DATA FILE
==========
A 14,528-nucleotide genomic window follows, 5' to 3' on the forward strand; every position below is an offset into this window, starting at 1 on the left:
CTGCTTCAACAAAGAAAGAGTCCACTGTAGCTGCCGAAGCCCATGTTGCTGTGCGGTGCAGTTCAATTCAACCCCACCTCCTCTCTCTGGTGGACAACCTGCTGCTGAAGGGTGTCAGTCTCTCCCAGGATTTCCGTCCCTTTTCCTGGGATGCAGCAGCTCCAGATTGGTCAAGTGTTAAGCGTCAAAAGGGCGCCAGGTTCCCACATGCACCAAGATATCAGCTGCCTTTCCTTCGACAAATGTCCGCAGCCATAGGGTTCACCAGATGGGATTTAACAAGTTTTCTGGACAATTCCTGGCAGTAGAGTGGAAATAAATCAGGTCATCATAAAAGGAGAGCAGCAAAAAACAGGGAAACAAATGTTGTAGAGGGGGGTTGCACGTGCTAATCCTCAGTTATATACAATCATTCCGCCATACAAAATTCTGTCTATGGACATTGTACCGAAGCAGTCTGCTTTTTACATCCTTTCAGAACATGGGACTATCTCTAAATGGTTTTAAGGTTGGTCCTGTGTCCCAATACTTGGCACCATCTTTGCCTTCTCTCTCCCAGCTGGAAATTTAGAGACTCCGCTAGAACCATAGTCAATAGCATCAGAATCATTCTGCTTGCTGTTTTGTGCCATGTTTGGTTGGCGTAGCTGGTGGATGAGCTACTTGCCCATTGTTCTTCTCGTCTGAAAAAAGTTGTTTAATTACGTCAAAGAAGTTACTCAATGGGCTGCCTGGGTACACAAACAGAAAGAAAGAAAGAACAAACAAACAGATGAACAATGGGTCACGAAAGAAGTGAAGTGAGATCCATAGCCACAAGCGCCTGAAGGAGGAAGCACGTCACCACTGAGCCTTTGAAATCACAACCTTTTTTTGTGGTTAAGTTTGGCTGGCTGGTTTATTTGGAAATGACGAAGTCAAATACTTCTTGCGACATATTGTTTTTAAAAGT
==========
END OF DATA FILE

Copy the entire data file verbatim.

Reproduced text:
A 14,528-nucleotide genomic window follows, 5' to 3' on the forward strand; every position below is an offset into this window, starting at 1 on the left:
CTGCTTCAACAAAGAAAGAGTCCACTGTAGCTGCCGAAGCCCATGTTGCTGTGCGGTGCAGTTCAATTCAACCCCACCTCCTCTCTCTGGTGGACAACCTGCTGCTGAAGGGTGTCAGTCTCTCCCAGGATTTCCGTCCCTTTTCCTGGGATGCAGCAGCTCCAGATTGGTCAAGTGTTAAGCGTCAAAAGGGCGCCAGGTTCCCACATGCACCAAGATATCAGCTGCCTTTCCTTCGACAAATGTCCGCAGCCATAGGGTTCACCAGATGGGATTTAACAAGTTTTCTGGACAATTCCTGGCAGTAGAGTGGAAATAAATCAGGTCATCATAAAAGGAGAGCAGCAAAAAACAGGGAAACAAATGTTGTAGAGGGGGGTTGCACGTGCTAATCCTCAGTTATATACAATCATTCCGCCATACAAAATTCTGTCTATGGACATTGTACCGAAGCAGTCTGCTTTTTACATCCTTTCAGAACATGGGACTATCTCTAAATGGTTTTAAGGTTGGTCCTGTGTCCCAATACTTGGCACCATCTTTGCCTTCTCTCTCCCAGCTGGAAATTTAGAGACTCCGCTAGAACCATAGTCAATAGCATCAGAATCATTCTGCTTGCTGTTTTGTGCCATGTTTGGTTGGCGTAGCTGGTGGATGAGCTACTTGCCCATTGTTCTTCTCGTCTGAAAAAAGTTGTTTAATTACGTCAAAGAAGTTACTCAATGGGCTGCCTGGGTACACAAACAGAAAGAAAGAAAGAACAAACAAACAGATGAACAATGGGTCACGAAAGAAGTGAAGTGAGATCCATAGCCACAAGCGCCTGAAGGAGGAAGCACGTCACCACTGAGCCTTTGAAATCACAACCTTTTTTTGTGGTTAAGTTTGGCTGGCTGGTTTATTTGGAAATGACGAAGTCAAATACTTCTTGCGACATATTGTTTTTAAAAGT